Outside of Favre and Green Bay, the biggest loser in this sorry saga could well be the Minnesota Vikings. Though the Vikings now will be forced to determine what they have in Tarvaris Jackson, they will need results in the short term, rather than in the long term, to mesh with some of the veteran talent that likely will be gone within the next three years. That means that the Vikings' quarterback will have to produce in 2008. And while that's possible, it seemed much more probable with Favre at the helm.

Having to stay with Jackson is the good news for the Vikings in the wake of Favre's acquiescence to be traded to the Jets, however. The horrible news would be if the Vikings showed a weakness for yet another veteran quarterback by signing the recently released Jet, Chad Pennington. The last thing the Vikings need is a weak-armed quarterback that cannot stretch the field. Even for Vikings' fans who myopically considered Jackson a better option than Favre, there should be no doubt that Pennington is no better than a poor-man's Brooks Bollinger.

Up Next: Pre-Season.

Monday, August 04, 2008

Packers Turn to Ari Fleischer

If there were any doubts regarding the Packers' intention of allowing Brett Favre to compete for the starting quarterback position, the Packers have done their level best to add fuel to the fire. After last week's comment by head coach Mike McCarthy that Favre would be welcome back to Green Bay only in a back-up capacity and by team general manager, Ted Thompson, that the Packers were moving on without last year's starting quarterback, and in the wake of team president Mark Murphy's attempt to coax Favre into full-time retirement with a large payoff, it seemed that there was little else that the Packers could do to show their disapproval of Favre's intended return.

In a move that has flown far too low under the national radar, however, the Packers offered one even larger hint at their intentions for Favre when they brought in former White House spokesperson, Ari Fleischer.

Fleischer's penchant for spin, his long suit in representing the Bush Administration during the Administration's halcyon days leading up to the invasion of Iraq, presumably was his card in calling when the Packers signed him to a one-month contract to deal with the Favre saga.

That the Packers suddenly shifted courses after bringing in Fleischer is zero surprise. What's surprising is that virtually no outlets outside of Green Bay have reported on the Packers' move.

For skeptics of the Packers' purportedly honest intentions, Fleischer's short-term hiring offers more ammunition. For hopeful Packer fans, it should breed only contempt for an organization that now has moved beyond the pale in addressing the situation.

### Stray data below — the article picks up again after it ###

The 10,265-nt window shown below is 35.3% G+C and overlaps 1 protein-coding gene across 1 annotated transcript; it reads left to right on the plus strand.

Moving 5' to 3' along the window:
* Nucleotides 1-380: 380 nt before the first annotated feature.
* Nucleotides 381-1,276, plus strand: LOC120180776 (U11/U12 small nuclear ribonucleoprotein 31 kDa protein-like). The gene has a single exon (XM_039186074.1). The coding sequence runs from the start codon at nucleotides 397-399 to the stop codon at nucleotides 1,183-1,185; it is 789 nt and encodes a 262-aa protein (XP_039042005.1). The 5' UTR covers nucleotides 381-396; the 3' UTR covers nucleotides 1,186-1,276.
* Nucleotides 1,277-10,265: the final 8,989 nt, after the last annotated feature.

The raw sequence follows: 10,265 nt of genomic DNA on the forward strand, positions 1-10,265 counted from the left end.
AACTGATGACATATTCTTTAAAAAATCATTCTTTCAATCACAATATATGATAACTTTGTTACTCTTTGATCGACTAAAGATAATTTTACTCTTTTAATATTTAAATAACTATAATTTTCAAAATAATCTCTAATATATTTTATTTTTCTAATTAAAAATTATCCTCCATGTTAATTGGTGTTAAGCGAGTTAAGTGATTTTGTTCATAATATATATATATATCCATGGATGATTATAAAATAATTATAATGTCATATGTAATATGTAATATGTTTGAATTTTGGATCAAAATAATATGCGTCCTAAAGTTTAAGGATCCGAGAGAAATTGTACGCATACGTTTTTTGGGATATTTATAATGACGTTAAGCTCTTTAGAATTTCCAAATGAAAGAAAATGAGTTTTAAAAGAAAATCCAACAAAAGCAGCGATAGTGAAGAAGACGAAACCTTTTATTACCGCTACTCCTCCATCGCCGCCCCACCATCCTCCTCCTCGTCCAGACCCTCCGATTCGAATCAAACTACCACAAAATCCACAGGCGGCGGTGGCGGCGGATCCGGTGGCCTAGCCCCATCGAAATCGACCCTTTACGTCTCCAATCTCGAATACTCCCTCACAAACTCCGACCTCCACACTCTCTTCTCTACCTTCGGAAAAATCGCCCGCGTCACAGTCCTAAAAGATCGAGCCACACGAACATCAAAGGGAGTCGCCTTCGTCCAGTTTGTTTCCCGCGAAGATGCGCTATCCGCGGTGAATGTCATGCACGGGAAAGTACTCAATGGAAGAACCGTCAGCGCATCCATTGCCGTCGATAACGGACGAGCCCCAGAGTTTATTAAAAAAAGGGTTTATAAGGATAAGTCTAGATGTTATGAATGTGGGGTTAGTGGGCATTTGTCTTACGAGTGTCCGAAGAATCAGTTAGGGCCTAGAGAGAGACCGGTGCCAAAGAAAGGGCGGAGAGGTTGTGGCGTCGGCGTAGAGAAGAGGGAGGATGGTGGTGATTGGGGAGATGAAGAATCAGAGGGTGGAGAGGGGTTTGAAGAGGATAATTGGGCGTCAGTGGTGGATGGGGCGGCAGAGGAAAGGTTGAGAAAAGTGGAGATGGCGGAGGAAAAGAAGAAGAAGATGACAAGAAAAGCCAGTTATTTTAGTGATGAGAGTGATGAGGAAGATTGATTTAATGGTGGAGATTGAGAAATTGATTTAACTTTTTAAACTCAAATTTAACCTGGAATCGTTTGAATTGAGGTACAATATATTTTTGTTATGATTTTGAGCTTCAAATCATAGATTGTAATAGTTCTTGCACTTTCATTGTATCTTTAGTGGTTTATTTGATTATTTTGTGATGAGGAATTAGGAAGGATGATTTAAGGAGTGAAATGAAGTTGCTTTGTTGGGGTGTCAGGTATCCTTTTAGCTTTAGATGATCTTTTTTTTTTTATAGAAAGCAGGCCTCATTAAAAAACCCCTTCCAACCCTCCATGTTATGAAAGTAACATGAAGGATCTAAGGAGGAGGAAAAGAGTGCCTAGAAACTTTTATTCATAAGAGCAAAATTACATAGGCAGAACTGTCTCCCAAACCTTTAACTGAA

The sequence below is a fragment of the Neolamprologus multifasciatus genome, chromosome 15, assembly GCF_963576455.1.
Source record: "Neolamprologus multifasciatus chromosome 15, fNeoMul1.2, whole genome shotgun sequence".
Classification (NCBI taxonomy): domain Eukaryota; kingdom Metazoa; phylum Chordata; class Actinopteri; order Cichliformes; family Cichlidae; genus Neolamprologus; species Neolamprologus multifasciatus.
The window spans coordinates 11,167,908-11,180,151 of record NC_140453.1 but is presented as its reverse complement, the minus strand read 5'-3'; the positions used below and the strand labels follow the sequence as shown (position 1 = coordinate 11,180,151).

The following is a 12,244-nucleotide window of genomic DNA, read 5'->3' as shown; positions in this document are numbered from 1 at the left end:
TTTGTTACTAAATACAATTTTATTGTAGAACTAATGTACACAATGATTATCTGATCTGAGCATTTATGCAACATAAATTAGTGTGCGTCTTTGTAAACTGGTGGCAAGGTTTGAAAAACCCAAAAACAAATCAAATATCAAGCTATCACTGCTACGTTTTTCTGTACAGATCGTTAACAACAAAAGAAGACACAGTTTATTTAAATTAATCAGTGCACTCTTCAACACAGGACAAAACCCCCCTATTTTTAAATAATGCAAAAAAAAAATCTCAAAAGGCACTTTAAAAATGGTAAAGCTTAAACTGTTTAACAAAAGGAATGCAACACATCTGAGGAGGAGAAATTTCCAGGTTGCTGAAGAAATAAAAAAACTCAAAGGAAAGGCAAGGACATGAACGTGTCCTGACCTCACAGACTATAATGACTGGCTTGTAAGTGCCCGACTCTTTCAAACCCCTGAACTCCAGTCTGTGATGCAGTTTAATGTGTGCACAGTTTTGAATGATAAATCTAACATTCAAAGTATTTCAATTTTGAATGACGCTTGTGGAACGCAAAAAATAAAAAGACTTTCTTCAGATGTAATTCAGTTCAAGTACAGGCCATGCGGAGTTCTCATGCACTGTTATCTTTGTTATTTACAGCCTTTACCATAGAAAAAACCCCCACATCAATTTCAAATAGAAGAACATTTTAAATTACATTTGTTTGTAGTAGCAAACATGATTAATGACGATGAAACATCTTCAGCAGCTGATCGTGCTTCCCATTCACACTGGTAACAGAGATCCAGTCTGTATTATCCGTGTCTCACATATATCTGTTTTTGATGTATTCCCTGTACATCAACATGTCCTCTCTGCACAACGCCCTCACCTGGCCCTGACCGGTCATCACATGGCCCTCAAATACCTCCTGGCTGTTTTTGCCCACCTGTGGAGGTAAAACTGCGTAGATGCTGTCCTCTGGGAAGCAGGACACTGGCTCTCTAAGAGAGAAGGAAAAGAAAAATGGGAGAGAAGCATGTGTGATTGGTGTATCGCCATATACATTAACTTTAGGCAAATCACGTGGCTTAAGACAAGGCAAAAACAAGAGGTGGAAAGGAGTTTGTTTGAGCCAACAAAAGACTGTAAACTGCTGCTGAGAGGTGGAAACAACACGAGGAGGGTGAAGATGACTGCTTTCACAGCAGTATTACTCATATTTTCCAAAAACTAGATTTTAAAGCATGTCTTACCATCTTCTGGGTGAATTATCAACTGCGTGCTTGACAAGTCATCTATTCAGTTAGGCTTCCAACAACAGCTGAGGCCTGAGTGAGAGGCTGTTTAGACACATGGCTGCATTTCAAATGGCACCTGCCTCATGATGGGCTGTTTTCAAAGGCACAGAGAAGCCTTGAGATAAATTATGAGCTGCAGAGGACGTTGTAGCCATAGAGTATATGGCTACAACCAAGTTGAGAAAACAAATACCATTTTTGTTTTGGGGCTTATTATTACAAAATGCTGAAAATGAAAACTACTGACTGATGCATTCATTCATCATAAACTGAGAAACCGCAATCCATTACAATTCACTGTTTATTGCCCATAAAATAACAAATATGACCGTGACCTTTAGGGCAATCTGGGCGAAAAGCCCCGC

Up Next: Resolution?

Sunday, August 03, 2008

Pick a Pack of Pickled Packers

On Thursday of last week, NFL Commissioner, Roger Goodell, announced that he was delaying a decision on Green Bay quarterback Brett Favre's petition for reinstatement. Goodell's logic, it appeared, was to buy the Green Bay Packers to work out a deal with Favre, with the Packers pushing a $20 million package that would bump Favre upstairs and retire him as a Packer.

By giving Green Bay an extra day to work things out, Goodell ensured that the Packers did not have to deal with the circus that Favre would have created by reporting to camp last week. Clearly, the thought process for the Commissioner and the Packers' brain trust, such as it is, was that something could be done to avoid disrupting Aaron Rodgers' first camp as the Packers' presumptive starting quarterback.

Between Goodell's announcement and Sunday morning, either the Packers had a complete change of heart, or, realizing that no other team was yet willing to bet that they would have to pay anything to pry Favre away from the Packers, the Packers decided to stall, with the team announcing that it would allow Favre into to camp. Either way, Goodell was no longer willing to withhold Favre's reinstatement and, as of midnight central time Sunday, Favre is scheduled to appear at Packers' training camp on Monday.

That's not to suggest that things won't change again. Or that they probably won't change again. In fact, it is a near certainty that Green Bay's official position will again change, and in the very near future. But it's still hard to fathom the imbecility that has emanated from the Packers' organization over the Favre situation.